Training to be an astronaut doesn’t just take adequate preparation for microgravity, though. O’Hara said it also includes learning about systems on the ISS, robotics, Russian language and flights in NASA’s T-38 jets to teach quick decision-making during space missions.

All of those “Astronaut 101” trainings return when astronauts are assigned to a mission, O’Hara said, along with mission-specific instruction and medical officer training.

photo by: University of Kansas screenshot

University of Kansas students wait for a Q&A event with astronaut and alumna Loral O’Hara to begin on Friday, Feb. 9, 2024.

O’Hara said each day of activities is an “extremely complex puzzle” scheduled by staff on the ground. Outside of a few hours for exercise and a meal, she said a typical day could include any array of science experiments or maintenance tasks. Prior to the Q&A, for example, O’Hara was working on one experiment manufacturing fiberoptics in space and another involving cell cultures.

“… It’s really interesting for me because as astronauts, we’re the eyes and ears and hands of scientists and researchers on the ground,” O’Hara said. “The experts are on the ground; we’re not the experts in any of this, so they are trying to talk us through, over the radio, what they think might be going on, and we’re sharing our observations and what we think might be going on.”

Life science and biological experiments involving cell cultures are one type of research that O’Hara said she has especially enjoyed working with while aboard the ISS. Cells age faster in microgravity, she said, which allows researchers to conduct studies at a faster rate than they could on the ground.

O’Hara said it’s hard to pick just one experience as her favorite so far — “I’m having the time of my life up here,” she said — but one of them was going on her first real spacewalk and looking down at Earth.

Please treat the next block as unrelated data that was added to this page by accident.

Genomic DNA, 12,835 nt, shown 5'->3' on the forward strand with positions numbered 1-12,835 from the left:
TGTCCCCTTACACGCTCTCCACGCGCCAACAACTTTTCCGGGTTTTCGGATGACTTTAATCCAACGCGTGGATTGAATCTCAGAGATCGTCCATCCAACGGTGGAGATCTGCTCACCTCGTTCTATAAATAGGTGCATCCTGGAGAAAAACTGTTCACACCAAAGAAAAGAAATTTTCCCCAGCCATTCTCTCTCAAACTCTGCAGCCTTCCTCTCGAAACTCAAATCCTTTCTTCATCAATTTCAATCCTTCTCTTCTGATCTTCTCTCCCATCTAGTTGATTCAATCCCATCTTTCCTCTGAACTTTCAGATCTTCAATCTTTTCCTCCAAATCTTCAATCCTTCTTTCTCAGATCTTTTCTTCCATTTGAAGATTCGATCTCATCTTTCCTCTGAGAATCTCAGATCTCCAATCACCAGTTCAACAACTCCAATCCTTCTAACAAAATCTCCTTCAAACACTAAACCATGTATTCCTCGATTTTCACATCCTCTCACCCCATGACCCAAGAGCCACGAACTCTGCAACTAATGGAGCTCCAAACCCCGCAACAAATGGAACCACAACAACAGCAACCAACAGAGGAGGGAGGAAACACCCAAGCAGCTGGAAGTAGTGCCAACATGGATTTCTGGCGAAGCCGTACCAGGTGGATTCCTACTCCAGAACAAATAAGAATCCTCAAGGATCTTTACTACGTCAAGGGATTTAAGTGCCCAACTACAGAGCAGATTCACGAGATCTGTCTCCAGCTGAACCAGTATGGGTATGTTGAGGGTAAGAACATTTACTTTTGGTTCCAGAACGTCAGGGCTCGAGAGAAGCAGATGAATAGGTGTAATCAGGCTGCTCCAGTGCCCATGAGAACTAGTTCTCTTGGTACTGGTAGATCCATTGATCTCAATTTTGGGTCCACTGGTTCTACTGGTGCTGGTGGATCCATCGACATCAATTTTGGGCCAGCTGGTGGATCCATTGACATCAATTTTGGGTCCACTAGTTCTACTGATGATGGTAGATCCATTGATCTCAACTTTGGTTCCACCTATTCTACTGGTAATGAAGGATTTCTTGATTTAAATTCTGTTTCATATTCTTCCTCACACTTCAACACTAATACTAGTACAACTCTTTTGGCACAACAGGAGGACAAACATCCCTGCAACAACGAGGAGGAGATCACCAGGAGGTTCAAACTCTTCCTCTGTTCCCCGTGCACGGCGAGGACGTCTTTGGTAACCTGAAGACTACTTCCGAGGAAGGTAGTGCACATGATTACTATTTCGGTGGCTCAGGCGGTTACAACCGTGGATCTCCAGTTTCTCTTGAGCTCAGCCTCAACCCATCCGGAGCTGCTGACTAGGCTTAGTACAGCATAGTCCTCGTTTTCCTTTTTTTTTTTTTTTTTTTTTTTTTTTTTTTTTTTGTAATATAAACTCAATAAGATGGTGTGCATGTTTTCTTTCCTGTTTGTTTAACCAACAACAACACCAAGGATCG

There are things O’Hara misses about life on the ground, though, like her friends and family. She said she also misses the natural sounds and sensations of nature, like rain, snow, jumping in the ocean and hearing wind blow through the trees. O’Hara said she also misses chips and guacamole — fresh food is a rarity on the ISS, except when cargo vehicles visit the station — and the scent of coffee, which in space is served in a bag with a straw.

O’Hara will return from space next month with plenty of lessons to impart, like the importance of mindfulness. She said the crew on the ISS abides by the saying “Nothing is as important as what you’re doing right now,” and it can be easy to get caught up in the motions of day-to-day life on the ground. Going on the mission has also reinforced the importance of good communication in relationships, she said.

But perhaps the most important thing O’Hara said she’s realized on the ISS is perspective, stemming from her view of the planet she’ll soon return home to.

“For me, it’s not really changed my perspective so much as reinforced what an incredibly beautiful and complex and diverse planet we have, seeing it against the blackness of space,” O’Hara said. “And it really gives me a sense of urgency to come back down to Earth and play a part in making it better. I would just love for everybody to get to enjoy that view and recognize what a special place we have to call home.”